Believe it or not, traditional cyber-criminals are slowly abandoning the obsolete techniques of making money-courtesy the growing popularity of ransomware attacks. The latter is a lucrative crime operation which plagues every business, regardless of its spread. Cyber extortionists keep tracking numerous organizations and try to gain unsolicited entry into the existing databases. While certain legislation are already in place to stop this scourge, there is a lot more to fighting the ransomware attacks than what meets the eye.
Cyber-criminals, who hack into a company server, can encrypt the critical files and confidential information; thereby asking for a sizeable ransom for the decryption key. While certain companies choose to pay the amount, it is never advisable to do the same. On the other hand, there are also some organizations that have the entire data backed up and thus often refrain from yielding to unscrupulous demands. However, it is also worth noting that sometimes despite refusing to pay the ransom, the concerned company still incurs massive financial losses due to the costs of restoring the backup and disinfecting the machines. That said, if an organization chooses to pay up instead of complicating things further, the cyber criminals feel empowered and start gaining confidence which in turn can be detrimental to other global enterprises.
Why and How Should We Protect our Files and Data?
Before analyzing the safety measures against ransomware threats, it is essential to understand how a specific attack functions and what areas it can influence. While a ransomware attack cannot turn off the power of a system or infect critical operations of an industrial control system, it can easily lock out all the operators from controlling or viewing the existing process. Any ransomware threat is, therefore, a software-centric attack that renders the controllers useless.
Therefore, if an organization puts some thoughts into creating backup plans and contingencies, it can bypass the threats and still log into the infected systems. However, protecting files and data against a ransomware attack can get tricky at times and having a step-pronged approach can surely come in handy.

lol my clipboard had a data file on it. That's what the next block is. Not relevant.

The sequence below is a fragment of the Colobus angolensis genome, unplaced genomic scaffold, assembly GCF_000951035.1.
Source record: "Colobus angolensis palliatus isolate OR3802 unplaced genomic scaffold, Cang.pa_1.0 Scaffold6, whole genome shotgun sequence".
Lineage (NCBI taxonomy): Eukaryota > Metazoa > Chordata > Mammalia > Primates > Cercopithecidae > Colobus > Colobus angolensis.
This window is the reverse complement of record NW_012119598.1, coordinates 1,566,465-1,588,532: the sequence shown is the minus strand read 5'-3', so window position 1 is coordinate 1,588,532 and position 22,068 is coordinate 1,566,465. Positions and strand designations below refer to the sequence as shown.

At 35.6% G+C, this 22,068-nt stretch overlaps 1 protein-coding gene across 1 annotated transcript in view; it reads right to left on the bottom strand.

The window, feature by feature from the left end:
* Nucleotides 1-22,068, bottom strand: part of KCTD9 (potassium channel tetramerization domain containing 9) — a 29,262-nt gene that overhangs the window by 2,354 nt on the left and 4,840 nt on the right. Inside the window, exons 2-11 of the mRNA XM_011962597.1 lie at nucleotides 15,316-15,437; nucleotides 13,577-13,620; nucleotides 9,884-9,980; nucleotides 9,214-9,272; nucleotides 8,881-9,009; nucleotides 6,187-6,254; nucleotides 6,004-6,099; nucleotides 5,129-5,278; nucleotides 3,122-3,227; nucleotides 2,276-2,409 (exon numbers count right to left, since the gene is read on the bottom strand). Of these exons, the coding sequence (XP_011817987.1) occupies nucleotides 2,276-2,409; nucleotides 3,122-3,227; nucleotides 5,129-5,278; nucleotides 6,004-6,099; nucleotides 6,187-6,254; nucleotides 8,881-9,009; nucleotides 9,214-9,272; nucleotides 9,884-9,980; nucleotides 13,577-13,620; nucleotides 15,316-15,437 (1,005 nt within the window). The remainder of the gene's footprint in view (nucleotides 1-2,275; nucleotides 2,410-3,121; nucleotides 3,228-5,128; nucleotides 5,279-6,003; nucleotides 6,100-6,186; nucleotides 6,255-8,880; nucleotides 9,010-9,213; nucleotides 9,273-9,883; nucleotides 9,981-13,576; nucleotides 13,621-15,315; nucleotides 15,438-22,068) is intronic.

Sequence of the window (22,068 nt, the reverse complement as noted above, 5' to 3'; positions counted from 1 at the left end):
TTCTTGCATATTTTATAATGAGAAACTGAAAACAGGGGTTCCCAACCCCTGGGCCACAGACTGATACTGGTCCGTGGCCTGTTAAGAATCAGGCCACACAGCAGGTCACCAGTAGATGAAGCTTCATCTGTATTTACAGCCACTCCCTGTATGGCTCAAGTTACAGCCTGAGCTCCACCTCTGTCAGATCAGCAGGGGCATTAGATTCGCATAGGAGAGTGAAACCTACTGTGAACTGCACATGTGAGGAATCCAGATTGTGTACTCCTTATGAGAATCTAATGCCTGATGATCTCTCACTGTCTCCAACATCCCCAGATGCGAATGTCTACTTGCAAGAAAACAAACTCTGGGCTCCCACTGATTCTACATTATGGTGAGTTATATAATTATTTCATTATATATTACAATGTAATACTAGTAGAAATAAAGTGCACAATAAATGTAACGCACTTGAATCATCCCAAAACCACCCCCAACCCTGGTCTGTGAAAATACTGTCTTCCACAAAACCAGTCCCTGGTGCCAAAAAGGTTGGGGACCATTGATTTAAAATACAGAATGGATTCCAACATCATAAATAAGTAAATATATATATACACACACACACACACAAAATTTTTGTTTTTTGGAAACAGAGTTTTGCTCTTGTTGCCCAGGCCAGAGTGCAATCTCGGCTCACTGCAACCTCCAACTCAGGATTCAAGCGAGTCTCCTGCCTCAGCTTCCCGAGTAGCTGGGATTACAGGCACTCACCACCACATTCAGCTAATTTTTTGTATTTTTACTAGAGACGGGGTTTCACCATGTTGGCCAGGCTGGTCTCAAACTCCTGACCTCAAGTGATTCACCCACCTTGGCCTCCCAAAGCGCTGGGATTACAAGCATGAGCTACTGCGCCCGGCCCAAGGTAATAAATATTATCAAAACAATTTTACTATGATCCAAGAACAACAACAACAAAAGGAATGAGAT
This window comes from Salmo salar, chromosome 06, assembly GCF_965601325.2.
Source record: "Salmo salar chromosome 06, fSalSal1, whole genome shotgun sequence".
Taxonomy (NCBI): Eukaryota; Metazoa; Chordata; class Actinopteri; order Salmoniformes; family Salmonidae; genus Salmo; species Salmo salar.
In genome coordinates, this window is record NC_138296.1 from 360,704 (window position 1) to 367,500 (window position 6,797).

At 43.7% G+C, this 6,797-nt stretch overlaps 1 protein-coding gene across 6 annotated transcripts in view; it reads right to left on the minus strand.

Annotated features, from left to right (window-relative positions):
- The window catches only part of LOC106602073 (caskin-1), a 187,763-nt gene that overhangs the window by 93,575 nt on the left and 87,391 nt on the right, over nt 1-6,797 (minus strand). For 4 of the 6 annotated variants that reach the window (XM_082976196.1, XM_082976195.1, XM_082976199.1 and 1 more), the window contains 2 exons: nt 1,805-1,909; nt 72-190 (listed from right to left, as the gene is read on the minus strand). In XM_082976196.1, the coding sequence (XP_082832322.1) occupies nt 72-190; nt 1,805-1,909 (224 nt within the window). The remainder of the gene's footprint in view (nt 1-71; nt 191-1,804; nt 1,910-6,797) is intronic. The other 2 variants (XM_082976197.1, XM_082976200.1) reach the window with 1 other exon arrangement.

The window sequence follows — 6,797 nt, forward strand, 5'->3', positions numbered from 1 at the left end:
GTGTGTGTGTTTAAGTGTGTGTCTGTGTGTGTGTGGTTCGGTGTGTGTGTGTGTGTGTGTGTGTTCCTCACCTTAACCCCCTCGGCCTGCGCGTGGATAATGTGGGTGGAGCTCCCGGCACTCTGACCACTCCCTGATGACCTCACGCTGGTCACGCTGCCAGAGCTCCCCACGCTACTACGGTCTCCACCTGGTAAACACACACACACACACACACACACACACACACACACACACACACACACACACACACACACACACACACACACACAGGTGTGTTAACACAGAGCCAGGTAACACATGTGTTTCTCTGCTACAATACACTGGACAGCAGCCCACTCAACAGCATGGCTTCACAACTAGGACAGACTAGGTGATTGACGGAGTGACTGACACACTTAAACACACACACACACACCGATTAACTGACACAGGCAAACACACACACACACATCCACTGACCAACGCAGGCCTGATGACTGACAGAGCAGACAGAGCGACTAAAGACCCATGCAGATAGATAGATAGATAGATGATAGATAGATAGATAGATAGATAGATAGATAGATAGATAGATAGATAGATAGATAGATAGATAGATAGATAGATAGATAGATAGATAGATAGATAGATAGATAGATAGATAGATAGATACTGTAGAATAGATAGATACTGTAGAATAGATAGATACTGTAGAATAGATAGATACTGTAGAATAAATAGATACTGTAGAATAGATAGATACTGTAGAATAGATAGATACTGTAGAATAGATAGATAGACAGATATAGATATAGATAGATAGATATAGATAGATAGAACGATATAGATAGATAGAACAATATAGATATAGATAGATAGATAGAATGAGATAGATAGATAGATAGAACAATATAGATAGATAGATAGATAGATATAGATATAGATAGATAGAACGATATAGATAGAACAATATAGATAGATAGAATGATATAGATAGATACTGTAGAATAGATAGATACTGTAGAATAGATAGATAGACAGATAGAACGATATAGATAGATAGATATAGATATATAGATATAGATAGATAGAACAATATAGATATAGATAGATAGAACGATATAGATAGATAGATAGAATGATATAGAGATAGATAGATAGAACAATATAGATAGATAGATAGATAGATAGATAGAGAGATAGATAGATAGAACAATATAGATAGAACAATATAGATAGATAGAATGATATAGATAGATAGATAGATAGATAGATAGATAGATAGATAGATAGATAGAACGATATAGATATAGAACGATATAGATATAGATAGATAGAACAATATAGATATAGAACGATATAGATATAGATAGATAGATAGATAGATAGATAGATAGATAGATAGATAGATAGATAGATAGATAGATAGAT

1. Backing Up the Data Reserves
The simplest of strategies is to stop being vulnerable. Having a backup is, therefore, necessary and advisable as we need not wait for the validation of hackers to look into our own databases. This approach makes organizations self-sufficient and discourages ransomware threats.
There are, however, times when hackers look for physical backup systems to encrypt. It is thus advisable to opt for cloud-backup systems by hiring trusted and resourceful security service providers like Seqrite.
2. Avoiding Suspicious Links
Phishing attacks are the most conventional techniques used by hackers to gain entry into a corporate database. One such example would be the recent attack that targeted Congressional Members, prompting the IT staff to block email access to Yahoo accounts for a short span of time. Apart from desktop access, phishing keeps bothering the smartphone users via a technique called malvertising. The best approach to handle the proliferation of suspicious links and emails is to train employees who handle majority of the enterprise devices.
3. The Concept of ‘Patch and Block’
Organizations cannot always expect users to be the stop-gap against ransomware threats. Despite awareness, users may still deliberately or accidentally end up opening attachments and click on malicious links. Therefore, deploying an excellent endpoint security solution is the wisest thing to do. Seqrite is one such security service provider that makes use of efficient, deep learning technologies for detecting threats.
Although, having a functional security service provider helps, it is always beneficial to patch security holes in software to prevent colossal attacks.
Why Paying up isn’t the Solution?
Organizations which are tempted to pay up to recover their files and user data must reconsider their decision. Attackers do not have a reputation to protect, and it isn’t evident that the concerned organization will get back the compromised data or the decryption key for gaining access. Moreover, once hacked, the attackers can always come back to haunt as they believe that the organization will pay up— all over again.
While there are different schools of thought when it comes to managing a ransomware attack, the most straightforward approach will always be to protect files and data as a precautionary measure instead of sitting back, waiting for the attack and paying up when invaded.